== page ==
By Ashlyn Bruni
Imagine walking into a small independent record store, sitting on the ground in front of stacks and stacks of dusty records, and searching for hours in hopes of finding one record that means the world to you. If this is something you can imagine yourself doing, or have done in the past, then you are part of the vinyl culture.
Back in November, DIG published a cover story about the resurrection of vinyl, but what else is there to the movement? There is an entire subculture surrounding vinyl records and those people who still listen to them today. Step into the Atomic Pop Shop or Lagniappe Records and you’ll realize that these stores hold more than just records. From intimate live performances to social mixers to even a new indie record label, BR’s vinyl shops have become hubs for music lovers in the city.
Lagniappe Records, one of BR’s fastest-rising names in indie music, first began online, then out of the owners’ home, then finally to their brick-and-mortar storefront last summer. From a DIY French press to a resident cockatiel named Agnes, Lagniappe offers a homey feel, and local music entities like KLSU have already made themselves at home with in-store community events. Locals visit the shop for new tunes, but also for in-store and afterhours performances and lessons. Lagniappe recently launched their own record label for local indie musicians, promising to bring an even stronger connection between the city and the store.
Owner Tess Brunet wants to ensure a community feel, and quotes musician Daniel Johnston (one of Kurt Cobain’s favorite musicians) as saying “Man, you guys have really good vibes here.” She wants live shows in her store because she loves live music and knows others do too.
“It just makes sense,” Brunet said.
Brunet believes that every art medium has its own culture attached.
“Art has an ability to make you feel, but music hits you in a way nothing else hits you,” Brunet said. Brunet has worked in many record stores all over the country, and one thing she learned is to always ensure that the customer feels like more than just a number or a dollar sign.
So what exactly defines vinyl culture? An acolyte of vinyl culture frequents independent record stores for the experience, not just the product. People of all ages can be a part of it — Atomic Pop Shop’s youngest customer is a 9-year-old girl. People who collect vinyl have a special something, and they don’t just collect records because they think it will make them cool. The folks at Atomic Pop Shop call these type of people of insincere collectors “Snipsters.”
People who love vinyl understand that one song can change your life. They have a passion for music. This is why Kerry Beary, the owner of Atomic Pop Shop, believes it is a duty of record store owners to have events where people can meet and bond over this shared interest. Atomic Pop Shop frequently hosts in-store performances, movie nights, and even award show screenings in order to bring these people together.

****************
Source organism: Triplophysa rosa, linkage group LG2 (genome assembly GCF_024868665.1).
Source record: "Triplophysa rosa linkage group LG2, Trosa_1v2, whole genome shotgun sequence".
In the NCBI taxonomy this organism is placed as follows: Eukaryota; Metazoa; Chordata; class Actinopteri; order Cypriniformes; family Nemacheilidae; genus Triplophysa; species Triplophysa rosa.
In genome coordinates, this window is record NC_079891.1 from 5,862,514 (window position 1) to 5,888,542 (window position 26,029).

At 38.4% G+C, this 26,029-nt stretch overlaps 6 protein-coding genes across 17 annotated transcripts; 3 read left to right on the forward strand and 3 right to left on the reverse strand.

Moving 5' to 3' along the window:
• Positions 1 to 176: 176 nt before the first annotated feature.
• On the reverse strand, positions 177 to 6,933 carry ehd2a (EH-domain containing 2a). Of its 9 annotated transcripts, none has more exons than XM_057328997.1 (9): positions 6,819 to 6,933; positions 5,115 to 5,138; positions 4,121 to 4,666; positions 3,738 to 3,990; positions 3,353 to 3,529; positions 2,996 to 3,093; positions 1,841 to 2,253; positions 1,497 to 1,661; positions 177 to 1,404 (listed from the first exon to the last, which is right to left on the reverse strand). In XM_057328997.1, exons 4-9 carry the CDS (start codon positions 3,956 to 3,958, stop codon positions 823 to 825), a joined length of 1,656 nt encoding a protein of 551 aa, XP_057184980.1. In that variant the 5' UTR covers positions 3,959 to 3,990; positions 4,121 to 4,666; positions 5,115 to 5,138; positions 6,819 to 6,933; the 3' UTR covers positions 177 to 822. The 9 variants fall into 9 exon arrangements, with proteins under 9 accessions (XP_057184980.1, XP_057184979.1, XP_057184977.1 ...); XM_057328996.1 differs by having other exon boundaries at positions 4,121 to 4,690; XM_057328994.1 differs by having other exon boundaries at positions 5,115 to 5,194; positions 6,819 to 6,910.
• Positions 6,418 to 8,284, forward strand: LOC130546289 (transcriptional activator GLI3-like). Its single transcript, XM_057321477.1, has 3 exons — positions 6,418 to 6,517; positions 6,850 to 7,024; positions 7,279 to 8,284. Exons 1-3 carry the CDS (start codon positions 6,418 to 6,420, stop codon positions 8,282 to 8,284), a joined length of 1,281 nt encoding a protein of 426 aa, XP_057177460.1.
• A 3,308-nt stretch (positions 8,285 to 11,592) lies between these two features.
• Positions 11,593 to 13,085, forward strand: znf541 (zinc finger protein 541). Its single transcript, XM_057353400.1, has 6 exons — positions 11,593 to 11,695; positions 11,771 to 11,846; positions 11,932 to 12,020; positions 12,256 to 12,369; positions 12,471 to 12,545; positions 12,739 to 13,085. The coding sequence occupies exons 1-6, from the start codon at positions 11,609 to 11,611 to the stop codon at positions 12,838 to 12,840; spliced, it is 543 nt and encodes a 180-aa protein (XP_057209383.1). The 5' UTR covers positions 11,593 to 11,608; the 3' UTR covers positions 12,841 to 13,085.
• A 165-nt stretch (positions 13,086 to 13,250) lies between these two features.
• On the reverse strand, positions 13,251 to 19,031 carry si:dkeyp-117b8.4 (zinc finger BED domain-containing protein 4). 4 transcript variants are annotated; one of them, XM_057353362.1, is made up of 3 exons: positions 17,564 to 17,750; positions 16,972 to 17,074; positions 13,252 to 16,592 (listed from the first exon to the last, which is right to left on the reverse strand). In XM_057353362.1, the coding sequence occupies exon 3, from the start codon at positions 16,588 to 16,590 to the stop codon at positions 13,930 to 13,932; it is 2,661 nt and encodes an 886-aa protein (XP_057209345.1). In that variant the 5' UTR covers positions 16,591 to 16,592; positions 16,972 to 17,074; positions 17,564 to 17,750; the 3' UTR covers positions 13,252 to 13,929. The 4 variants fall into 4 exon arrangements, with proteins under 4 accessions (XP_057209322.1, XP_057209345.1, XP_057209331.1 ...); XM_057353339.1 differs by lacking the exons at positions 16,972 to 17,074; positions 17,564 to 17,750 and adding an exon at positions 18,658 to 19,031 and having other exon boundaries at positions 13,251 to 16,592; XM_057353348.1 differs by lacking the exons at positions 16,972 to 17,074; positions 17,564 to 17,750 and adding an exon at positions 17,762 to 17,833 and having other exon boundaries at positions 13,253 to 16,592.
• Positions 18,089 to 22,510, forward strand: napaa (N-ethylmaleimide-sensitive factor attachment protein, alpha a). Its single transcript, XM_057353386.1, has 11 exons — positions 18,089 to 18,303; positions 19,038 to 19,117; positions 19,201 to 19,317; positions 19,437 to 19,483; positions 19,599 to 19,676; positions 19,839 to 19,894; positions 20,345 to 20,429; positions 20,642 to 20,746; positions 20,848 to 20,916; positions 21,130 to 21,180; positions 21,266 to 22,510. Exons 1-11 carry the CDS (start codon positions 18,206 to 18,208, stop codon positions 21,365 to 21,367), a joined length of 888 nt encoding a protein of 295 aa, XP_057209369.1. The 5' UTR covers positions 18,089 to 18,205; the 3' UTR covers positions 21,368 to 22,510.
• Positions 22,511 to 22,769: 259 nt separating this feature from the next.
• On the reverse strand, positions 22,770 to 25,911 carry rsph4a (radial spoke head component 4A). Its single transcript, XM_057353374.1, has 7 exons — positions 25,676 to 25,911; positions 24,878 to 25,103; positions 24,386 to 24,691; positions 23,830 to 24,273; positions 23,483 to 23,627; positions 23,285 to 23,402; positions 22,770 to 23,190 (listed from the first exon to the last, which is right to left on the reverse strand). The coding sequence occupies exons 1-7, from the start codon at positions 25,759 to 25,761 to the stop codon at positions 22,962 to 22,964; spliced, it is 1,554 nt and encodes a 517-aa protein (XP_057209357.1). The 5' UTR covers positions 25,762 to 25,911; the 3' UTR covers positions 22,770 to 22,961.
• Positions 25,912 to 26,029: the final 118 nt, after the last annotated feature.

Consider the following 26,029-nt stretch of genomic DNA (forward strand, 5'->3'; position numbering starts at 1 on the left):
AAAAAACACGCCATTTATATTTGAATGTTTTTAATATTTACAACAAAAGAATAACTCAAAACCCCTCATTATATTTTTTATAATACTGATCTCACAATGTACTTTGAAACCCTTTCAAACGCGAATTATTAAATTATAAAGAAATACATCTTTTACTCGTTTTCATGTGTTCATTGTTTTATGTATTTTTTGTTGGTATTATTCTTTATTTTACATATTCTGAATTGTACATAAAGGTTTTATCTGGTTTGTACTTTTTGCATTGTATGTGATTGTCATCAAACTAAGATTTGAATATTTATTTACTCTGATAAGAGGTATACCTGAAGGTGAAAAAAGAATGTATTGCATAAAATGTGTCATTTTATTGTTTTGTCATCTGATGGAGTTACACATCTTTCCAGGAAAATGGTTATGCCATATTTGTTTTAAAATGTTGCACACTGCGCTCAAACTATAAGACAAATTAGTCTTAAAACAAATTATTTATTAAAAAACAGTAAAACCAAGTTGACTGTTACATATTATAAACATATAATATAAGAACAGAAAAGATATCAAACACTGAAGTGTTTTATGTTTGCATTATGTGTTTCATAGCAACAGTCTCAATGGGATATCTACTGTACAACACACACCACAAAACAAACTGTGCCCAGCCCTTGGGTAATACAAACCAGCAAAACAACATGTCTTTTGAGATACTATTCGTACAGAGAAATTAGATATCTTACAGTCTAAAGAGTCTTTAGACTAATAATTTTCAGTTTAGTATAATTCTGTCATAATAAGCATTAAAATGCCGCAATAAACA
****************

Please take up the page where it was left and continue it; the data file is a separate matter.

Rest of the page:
Beary believes that the idea of vinyl having its own culture was born out of the existence of digital music. She makes the point that before CDs and MP3s, the only way to get music was to go to a record store; it wasn’t anything unique. She also believes that people took vinyl for granted back in those days, and that people who listen to them now appreciate them more. The same goes for the artists who produce their music for a vinyl format; they are more likely to put more effort into it because they are producing something that will last.
If you’ve never been inside of an independent record store, don’t base your impression on the popular movie High Fidelity. Not all of the workers are as pretentious as Jack Black’s character, and the staff won’t yell at you for insulting them with your crappy taste. Independent record stores are a big part of the vinyl culture because they offer an escape for many people. They have a more personal touch than corporate stores. The workers have more knowledge, they offer vintage records, and their inventory is based off of what their customers want; it isn’t influenced by top 100 charts. Independent stores offer previews of the records you are buying, and they help everyone discover new music. If you ask Brunet or Bear, they’re tell you they’re not in it for the money or the popularity; these independent record store owners are solely interested in the music and what it can do for people.
If you’re looking to get a taste of this rising subculture, National Record Store Day is coming on April 18. This year’s ambassador is one of the biggest names in rock music: Dave Grohl. On the official Record Store Day website, Grohl talks about the importance of independent record stores.
“I’m here to talk about how wonderful it is discover things at independent record stores, bring them home, and have them change your lives,” Grohl said.
Atomic Pop Shop and Lagniappe will both be having sales and celebrations. So next time you pass up an independent record store, go in and check it out. Maybe you’ll learn something new